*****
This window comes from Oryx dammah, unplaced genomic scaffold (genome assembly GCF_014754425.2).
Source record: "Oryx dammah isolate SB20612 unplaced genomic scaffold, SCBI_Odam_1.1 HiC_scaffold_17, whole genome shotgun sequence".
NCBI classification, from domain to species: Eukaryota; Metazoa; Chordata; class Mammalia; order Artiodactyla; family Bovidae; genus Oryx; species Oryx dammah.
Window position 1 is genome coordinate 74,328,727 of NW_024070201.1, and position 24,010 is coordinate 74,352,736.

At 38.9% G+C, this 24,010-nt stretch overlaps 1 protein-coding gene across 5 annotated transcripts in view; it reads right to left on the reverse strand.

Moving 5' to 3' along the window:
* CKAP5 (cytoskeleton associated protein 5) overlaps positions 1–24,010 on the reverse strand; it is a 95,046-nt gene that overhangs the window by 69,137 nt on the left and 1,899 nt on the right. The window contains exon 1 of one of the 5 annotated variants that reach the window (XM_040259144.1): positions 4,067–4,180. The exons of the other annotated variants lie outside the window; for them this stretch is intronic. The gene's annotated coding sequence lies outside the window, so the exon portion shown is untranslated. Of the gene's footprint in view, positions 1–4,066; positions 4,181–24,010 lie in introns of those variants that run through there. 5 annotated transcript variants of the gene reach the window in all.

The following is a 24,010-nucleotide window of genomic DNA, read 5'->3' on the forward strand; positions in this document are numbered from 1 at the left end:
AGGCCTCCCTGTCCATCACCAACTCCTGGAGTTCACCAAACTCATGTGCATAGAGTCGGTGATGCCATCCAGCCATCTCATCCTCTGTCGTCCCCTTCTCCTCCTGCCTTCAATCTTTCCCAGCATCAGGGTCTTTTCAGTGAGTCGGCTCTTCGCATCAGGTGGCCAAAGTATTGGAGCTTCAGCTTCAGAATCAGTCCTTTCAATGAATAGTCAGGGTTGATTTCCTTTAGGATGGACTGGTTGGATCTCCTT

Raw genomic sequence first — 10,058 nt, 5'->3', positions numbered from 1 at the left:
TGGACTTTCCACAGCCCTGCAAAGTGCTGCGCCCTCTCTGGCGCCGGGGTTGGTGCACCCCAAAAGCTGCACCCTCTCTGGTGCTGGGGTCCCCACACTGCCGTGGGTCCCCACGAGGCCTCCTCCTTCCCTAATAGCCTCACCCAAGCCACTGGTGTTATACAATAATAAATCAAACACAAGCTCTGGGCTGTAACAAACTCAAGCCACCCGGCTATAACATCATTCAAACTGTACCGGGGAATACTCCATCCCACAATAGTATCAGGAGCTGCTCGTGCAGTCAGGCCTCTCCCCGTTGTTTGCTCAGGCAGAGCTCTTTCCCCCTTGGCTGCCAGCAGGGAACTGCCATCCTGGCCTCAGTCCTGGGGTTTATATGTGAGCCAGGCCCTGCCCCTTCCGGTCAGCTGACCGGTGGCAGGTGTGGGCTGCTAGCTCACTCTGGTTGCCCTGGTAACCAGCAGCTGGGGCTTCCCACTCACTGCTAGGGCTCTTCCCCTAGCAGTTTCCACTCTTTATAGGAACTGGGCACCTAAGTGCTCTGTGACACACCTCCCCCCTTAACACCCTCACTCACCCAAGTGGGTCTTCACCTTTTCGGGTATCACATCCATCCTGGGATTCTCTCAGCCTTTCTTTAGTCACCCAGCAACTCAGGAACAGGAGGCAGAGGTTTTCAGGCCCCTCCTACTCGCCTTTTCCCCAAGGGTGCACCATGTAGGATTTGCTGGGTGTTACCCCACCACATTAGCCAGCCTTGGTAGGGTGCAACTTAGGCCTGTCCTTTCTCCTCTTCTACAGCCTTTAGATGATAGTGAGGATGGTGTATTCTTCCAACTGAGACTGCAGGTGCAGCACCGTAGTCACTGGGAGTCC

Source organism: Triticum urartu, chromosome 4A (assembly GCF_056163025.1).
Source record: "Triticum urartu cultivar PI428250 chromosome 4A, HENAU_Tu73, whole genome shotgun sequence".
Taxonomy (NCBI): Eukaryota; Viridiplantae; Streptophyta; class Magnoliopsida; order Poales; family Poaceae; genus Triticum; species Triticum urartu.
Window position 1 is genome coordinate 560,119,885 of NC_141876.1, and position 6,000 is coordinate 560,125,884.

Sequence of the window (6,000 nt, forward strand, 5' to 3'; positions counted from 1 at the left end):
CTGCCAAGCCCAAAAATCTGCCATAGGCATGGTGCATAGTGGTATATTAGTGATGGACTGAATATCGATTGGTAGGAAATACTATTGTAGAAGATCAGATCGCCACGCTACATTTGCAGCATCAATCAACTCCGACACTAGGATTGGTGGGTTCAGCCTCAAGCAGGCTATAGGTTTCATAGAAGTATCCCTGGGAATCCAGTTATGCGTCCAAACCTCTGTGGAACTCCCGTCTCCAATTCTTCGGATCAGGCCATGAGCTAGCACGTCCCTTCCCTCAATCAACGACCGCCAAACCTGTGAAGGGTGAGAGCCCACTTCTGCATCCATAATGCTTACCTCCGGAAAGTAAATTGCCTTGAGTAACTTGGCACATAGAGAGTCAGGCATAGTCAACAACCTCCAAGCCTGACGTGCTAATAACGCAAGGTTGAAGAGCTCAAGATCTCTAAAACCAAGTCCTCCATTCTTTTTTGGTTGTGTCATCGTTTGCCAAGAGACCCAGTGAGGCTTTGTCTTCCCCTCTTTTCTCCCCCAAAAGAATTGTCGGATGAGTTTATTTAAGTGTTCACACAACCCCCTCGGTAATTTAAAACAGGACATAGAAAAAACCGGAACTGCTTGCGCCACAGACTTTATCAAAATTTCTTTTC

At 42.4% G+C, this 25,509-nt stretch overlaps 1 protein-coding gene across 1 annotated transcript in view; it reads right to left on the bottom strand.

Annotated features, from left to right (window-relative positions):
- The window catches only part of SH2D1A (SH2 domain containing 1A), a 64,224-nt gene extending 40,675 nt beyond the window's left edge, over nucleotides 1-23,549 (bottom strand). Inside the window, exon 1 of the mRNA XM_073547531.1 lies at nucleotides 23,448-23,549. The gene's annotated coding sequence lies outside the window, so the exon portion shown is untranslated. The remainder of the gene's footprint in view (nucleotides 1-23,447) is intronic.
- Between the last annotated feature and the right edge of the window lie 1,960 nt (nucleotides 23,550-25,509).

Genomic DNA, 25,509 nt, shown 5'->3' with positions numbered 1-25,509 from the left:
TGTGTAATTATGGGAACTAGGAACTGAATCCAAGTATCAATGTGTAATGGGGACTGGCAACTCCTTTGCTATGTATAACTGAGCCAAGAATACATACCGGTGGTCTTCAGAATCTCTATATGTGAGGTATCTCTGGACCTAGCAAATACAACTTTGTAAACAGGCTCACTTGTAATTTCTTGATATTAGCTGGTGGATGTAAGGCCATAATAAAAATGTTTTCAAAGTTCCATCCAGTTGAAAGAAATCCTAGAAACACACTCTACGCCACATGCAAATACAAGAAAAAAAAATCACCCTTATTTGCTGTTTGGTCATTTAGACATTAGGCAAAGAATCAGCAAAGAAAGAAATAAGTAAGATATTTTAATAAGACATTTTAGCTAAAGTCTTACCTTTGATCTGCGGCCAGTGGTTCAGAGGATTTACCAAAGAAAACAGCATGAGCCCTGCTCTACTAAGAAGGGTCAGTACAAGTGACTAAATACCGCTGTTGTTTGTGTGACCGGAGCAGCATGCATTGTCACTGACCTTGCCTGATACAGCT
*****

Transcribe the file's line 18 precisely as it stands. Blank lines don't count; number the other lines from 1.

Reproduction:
At 42.4% G+C, this 25,509-nt stretch overlaps 1 protein-coding gene across 1 annotated transcript in view; it reads right to left on the bottom strand.